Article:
This guest post is from Hayley Samuelson, Storytelling Officer at Catchafire.
According to the Stanford Social Innovation Review, the nonprofit sector isn 't managing volunteers effectively. â€œAs a result, more than one-third of those who volunteer one year do not donate their time the next yearâ€¦That adds up to an estimated $38 billion in lost labor.â€
Today 's volunteers are searching for high impact, stimulating experiences with innovative nonprofits. Here 's how to meet the modern volunteer 's expectations and keep them coming back year after year:
While some may be picky, today 's volunteers are ready to use their talents to make a real difference. To take full advantage of volunteer talent, think about how volunteers (both skilled and traditional) can fit into your strategic plans and solve challenges. SSIR suggests a few ways you can get started:
- Prioritize support and training. Bolster your volunteer orientation by following the same agenda you would with a new paid hire. Ensure volunteers are up to speed with your organization 's mission, progress towards your goals and the importance of their role. Provide them with all necessary tools, training and support they need to be successful. Be sure to set expectations clearly. Volunteers want to know how much time they will be committing, the desired outcome of the project, how you will communicate as well as the expected impact.
- Assign appropriate tasks. Survey your existing volunteers to see if there are hidden expertises or areas of extra value you might not have thought of originally. Identify your volunteer 's skills and match them with an appropriate project. Catchafire can help you connect with this type of talent while helping you create unique projects.
- Connect them to cause. Inspire volunteers to return annually by facilitating an emotional connection with your cause. Invite volunteers to events where your community members are speaking. Introducing volunteers to the stories and people they are helping will encourage them to give more.
The first step to enchanting your volunteers is preparing a wonderful experience. It 's important to understand their diverse motivations so that you can curate the right opportunity. A volunteer who is looking to develop their portfolio will be interested in different work from someone simply fulfilling their civic duty. Once understood, designate a volunteer manager to the project who can organize a plan and ensure its successful completion.
Don 't waste your volunteer 's time by undervaluing their ability to help. Set ambitious goals so they can stretch themselves. As Guy Kawasaki says, â€œit 's much better to overuse volunteers than to underuse them, and better to reach for the impossible than to settle for the merely doable.â€ Recognize when volunteers exceed expectations and empower them to contribute even further.
During initial engagement, communicate often. Open dialogue channels ensure that projects are on track and feedback is provided regularly. Like any of your employees it 's important that volunteers feel like they are part of the team and are motivated to perform. Ensure they are aware of successes as well as when they can improve. Be respectful in this feedback and be sure to recognize their impact often.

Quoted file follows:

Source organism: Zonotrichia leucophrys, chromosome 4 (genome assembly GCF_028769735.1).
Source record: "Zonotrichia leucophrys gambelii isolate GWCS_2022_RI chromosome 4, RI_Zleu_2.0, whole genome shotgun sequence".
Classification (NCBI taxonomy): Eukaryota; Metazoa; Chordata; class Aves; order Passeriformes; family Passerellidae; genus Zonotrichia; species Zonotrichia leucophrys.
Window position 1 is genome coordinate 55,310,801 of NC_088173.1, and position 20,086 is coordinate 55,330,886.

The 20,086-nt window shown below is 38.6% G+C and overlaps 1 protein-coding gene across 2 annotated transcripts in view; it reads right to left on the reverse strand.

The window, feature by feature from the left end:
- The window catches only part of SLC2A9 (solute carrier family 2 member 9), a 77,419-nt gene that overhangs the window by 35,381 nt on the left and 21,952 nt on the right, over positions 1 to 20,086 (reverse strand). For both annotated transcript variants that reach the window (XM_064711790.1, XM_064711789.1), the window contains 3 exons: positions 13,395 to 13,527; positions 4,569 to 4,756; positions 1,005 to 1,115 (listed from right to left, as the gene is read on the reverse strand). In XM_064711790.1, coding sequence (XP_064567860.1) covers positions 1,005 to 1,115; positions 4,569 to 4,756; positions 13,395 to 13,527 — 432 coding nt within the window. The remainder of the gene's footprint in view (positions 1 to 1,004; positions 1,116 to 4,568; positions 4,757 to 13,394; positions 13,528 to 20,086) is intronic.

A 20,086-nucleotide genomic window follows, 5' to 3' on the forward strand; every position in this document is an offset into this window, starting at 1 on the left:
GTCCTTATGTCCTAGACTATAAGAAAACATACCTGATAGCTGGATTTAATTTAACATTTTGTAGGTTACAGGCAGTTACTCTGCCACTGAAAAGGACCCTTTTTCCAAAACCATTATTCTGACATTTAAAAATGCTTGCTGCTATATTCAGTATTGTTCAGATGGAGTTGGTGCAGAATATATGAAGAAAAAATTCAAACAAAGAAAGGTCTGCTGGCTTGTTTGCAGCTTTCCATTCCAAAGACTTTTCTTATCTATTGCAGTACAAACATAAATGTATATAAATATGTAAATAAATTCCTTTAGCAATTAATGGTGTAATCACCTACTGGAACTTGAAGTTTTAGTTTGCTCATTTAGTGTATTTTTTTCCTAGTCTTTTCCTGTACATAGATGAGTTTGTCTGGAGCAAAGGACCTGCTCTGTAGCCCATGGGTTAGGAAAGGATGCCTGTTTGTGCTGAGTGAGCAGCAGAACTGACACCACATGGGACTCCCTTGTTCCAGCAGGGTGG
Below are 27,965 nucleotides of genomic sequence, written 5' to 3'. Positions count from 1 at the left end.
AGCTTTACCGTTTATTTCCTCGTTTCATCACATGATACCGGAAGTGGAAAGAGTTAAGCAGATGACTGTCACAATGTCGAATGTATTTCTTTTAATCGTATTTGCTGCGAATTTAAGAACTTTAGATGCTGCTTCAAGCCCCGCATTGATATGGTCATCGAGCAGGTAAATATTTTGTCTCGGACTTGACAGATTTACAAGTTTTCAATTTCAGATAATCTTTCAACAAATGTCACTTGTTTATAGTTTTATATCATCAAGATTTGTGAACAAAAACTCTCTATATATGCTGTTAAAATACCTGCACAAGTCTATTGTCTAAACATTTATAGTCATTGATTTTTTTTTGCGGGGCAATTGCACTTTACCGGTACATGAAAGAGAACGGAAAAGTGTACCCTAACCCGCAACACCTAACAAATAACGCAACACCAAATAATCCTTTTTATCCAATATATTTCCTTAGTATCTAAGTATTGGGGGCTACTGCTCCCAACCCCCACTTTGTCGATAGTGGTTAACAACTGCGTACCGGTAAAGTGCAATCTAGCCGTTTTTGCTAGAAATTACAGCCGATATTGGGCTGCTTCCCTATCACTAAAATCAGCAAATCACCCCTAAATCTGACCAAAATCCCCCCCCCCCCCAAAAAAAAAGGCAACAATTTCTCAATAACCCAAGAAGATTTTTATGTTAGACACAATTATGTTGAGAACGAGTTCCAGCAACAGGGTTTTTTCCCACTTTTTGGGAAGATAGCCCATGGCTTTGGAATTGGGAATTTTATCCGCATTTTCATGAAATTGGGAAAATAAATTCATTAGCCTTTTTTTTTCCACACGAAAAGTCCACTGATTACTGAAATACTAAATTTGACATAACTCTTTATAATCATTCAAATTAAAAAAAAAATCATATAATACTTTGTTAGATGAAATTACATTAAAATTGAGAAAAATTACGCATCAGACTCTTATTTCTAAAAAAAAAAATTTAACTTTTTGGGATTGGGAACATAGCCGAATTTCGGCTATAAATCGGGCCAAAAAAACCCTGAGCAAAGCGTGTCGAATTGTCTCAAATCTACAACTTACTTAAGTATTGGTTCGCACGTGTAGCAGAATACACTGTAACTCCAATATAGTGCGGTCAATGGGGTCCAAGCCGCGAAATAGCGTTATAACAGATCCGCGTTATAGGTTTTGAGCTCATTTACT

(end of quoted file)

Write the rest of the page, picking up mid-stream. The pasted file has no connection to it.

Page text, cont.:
Anyone who helps bring your organization a step forward deserves proper recognition. It 's good practice to acknowledge the individual 's dedication to your cause and the actual impact they created, rather than simply recognizing the work they contributed.
Customize your recognition. A skilled volunteer who 's worked closely to orient your organization 's branding over the years may deserve public recognition while it may be more appropriate to gift a Starbucks certificate to a one time volunteer who helped organize your offices. Whatever their motivation or contribution, always send a handwritten note that explains the impact they 've made.
Today, everything has gone digital, and volunteerism is no exception. Think about how you can utilize technology in your volunteer search and management.
- Improve your search. Consider using matching sites. VolunteerMatch will help connect you with local volunteers to provide traditional volunteer support, and Catchafire is here to help you find skilled volunteers.
- Communicate. Skype and Google Hangouts offer free options to video chat with virtual volunteers. Google docs is also a great way to edit shared documents in real time. Learn more about video-conferencing and cloud storage apps in our skills based volunteer management guide.
- Share. Cloud storage tools such as Dropbox and Box make sharing and storing large files easy.
- Get Social. Platforms like Facebook, Twitter and Instagram are fun ways to interact with and recognize volunteer contributions.
- Provide Feedback. Use Survey Monkey to create quick survey templates. You 'll get feedback on your volunteer programs immediately.
5. Think long term
Most volunteers know that great volunteer opportunities can be hard to come by, so when they stumble upon the perfect organization, they 'll be loyal. Begin thinking of volunteer projects and management as an investment in talent.
Anytime a willing and worthy individual makes an impact on your organization, take note and brainstorm creative ways to keep them around. At Catchafire we 've found that when volunteers have an exceptional time working with an organization they continue to support them on other projects, join the board, become an advocate, donate consistently and/or become a lifetime friend and advisor.
HAYLEY SAMUELSON is the Storytelling Officer at Catchafire, a New York City-based, for-purpose social mission business that makes skills-based connections between volunteers and nonprofit organizations. You can find them on Twitter at @Catchafire.
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